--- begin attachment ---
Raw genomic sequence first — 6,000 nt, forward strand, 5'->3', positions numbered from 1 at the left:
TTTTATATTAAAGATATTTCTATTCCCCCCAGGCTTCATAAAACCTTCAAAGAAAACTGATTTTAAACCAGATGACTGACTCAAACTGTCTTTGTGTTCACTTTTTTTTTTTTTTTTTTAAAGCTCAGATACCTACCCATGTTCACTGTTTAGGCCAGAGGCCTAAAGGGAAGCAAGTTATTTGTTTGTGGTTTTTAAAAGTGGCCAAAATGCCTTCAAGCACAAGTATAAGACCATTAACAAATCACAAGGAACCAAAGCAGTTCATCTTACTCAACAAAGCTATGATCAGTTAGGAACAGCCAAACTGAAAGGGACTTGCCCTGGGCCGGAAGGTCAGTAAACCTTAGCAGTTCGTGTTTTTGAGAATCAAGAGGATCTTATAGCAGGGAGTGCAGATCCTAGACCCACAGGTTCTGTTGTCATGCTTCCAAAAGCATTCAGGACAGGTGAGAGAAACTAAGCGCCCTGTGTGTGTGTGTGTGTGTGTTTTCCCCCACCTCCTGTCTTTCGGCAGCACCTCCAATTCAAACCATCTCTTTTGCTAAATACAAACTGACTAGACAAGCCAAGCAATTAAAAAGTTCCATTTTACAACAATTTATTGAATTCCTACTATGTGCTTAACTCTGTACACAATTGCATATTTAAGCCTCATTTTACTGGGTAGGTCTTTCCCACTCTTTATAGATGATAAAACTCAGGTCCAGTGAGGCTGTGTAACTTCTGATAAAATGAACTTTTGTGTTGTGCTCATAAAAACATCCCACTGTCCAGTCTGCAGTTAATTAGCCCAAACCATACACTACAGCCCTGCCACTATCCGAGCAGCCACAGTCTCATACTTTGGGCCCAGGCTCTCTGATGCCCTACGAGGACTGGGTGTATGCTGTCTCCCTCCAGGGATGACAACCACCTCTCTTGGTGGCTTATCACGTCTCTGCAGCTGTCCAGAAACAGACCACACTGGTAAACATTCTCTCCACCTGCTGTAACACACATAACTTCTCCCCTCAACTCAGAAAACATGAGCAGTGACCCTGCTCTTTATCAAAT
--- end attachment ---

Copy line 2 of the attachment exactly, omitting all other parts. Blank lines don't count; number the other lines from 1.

TTTTATATTAAAGATATTTCTATTCCCCCCAGGCTTCATAAAACCTTCAAAGAAAACTGATTTTAAACCAGATGACTGACTCAAACTGTCTTTGTGTTCACTTTTTTTTTTTTTTTTTTAAAGCTCAGATACCTACCCATGTTCACTGTTTAGGCCAGAGGCCTAAAGGGAAGCAAGTTATTTGTTTGTGGTTTTTAAAAGTGGCCAAAATGCCTTCAAGCACAAGTATAAGACCATTAACAAATCACAAGGAACCAAAGCAGTTCATCTTACTCAACAAAGCTATGATCAGTTAGGAACAGCCAAACTGAAAGGGACTTGCCCTGGGCCGGAAGGTCAGTAAACCTTAGCAGTTCGTGTTTTTGAGAATCAAGAGGATCTTATAGCAGGGAGTGCAGATCCTAGACCCACAGGTTCTGTTGTCATGCTTCCAAAAGCATTCAGGACAGGTGAGAGAAACTAAGCGCCCTGTGTGTGTGTGTGTGTGTGTTTTCCCCCACCTCCTGTCTTTCGGCAGCACCTCCAATTCAAACCATCTCTTTTGCTAAATACAAACTGACTAGACAAGCCAAGCAATTAAAAAGTTCCATTTTACAACAATTTATTGAATTCCTACTATGTGCTTAACTCTGTACACAATTGCATATTTAAGCCTCATTTTACTGGGTAGGTCTTTCCCACTCTTTATAGATGATAAAACTCAGGTCCAGTGAGGCTGTGTAACTTCTGATAAAATGAACTTTTGTGTTGTGCTCATAAAAACATCCCACTGTCCAGTCTGCAGTTAATTAGCCCAAACCATACACTACAGCCCTGCCACTATCCGAGCAGCCACAGTCTCATACTTTGGGCCCAGGCTCTCTGATGCCCTACGAGGACTGGGTGTATGCTGTCTCCCTCCAGGGATGACAACCACCTCTCTTGGTGGCTTATCACGTCTCTGCAGCTGTCCAGAAACAGACCACACTGGTAAACATTCTCTCCACCTGCTGTAACACACATAACTTCTCCCCTCAACTCAGAAAACATGAGCAGTGACCCTGCTCTTTATCAAAT